Many have been quick to judge Keanu Reeves' 3D samurai epic 47 Ronin, following the blockbuster's release date shuffle from Nov. 2012 to Feb. 2013, and then again to Dec. 2013. Rumors the film was in trouble were only made foggier by announced reshoots that took place earlier this year. But so far, zero footage from the feature debut from commercial director Carl Rinsch has been released, providing little insight into the look and feel of the finished product.
A year out from 47 Ronin's release means we may not see trailer for a some time, but stunt coordinator Gary Powell tells Hollywood.com that Rinsch's continued work on the film is all happening to strengthen the story and tone. "It was a quick couple of weeks reshoot, story points and all that," says Powell. "It will make the film better. I have not seen it, but all the visual effects people [say] there are a hell of a lot of visual effects. But it looks really nice."
Powell, whose recent credits as a stunt coordinator include The Bourne Ultimatum, Unstoppable, and the upcoming Bond film Skyfall, was also able to shed light on what to expect on the action side of the film. "[There is] a lot of fighting. We have a pretty good horse chase at the start of it, with this mystical creature. Keanu did a lot of action on that."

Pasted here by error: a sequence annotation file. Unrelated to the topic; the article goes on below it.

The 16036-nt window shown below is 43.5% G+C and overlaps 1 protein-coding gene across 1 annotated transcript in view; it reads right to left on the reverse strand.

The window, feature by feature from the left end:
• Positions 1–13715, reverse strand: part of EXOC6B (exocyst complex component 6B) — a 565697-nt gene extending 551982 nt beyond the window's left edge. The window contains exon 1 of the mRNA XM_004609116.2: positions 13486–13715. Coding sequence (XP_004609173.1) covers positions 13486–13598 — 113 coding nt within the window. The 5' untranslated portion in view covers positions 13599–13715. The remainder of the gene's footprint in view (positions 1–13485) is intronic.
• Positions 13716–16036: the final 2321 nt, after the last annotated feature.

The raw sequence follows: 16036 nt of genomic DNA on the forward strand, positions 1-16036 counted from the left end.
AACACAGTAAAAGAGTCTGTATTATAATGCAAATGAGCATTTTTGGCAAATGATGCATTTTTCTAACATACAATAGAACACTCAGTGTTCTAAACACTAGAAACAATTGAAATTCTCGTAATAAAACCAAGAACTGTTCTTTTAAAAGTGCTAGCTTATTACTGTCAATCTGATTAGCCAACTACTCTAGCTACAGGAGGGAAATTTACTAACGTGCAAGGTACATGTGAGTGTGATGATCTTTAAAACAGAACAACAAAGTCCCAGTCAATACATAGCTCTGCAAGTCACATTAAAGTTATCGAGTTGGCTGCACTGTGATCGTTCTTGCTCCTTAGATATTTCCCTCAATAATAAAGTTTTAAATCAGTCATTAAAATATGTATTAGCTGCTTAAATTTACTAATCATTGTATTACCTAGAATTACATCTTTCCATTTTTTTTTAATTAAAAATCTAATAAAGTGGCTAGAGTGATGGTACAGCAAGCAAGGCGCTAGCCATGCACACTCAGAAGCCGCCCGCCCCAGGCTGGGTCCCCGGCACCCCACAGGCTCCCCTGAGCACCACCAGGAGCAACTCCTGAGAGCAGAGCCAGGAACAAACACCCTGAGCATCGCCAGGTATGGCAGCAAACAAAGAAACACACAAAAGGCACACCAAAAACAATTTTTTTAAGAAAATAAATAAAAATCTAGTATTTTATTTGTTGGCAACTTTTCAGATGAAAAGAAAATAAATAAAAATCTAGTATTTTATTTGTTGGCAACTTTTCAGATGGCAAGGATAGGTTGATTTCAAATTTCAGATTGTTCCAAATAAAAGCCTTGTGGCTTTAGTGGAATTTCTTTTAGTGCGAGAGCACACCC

Powell describes 47 Ronin as a tough tonal balancing act between realism and a fantastical edge that lends itself to a big blockbuster. He notes that the reshoots were brought on to help solidify the two sides of the story, but that Rinsch was dedicated to reality from the very beginning. "The fights are more believable than, say, the ones that are around a lot these days," says Powell. "Where you slice someone in the face and spin around six times before you hit the floor. Carl can't stand that stuff, basically."
But 47 Ronin doesn't skimp on the imaginative either. Powell notes that he and Rinsch threw "a few sweeteners in there for the kids," when it came to the action sequences. The story of the 47 samurai who embark on a journey to avenge their master takes a few nods from Japanese anime. "It definitely has that tone to it. There is a huge eight-foot samurai in it, and that sort of thing. We play with the fantasy side of it quite a bit, but we want to keep it believable."
Check back soon for our full interview with Gary Powell and the amazing stunts of Skyfall.
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[Photo Credit: Universal Pictures]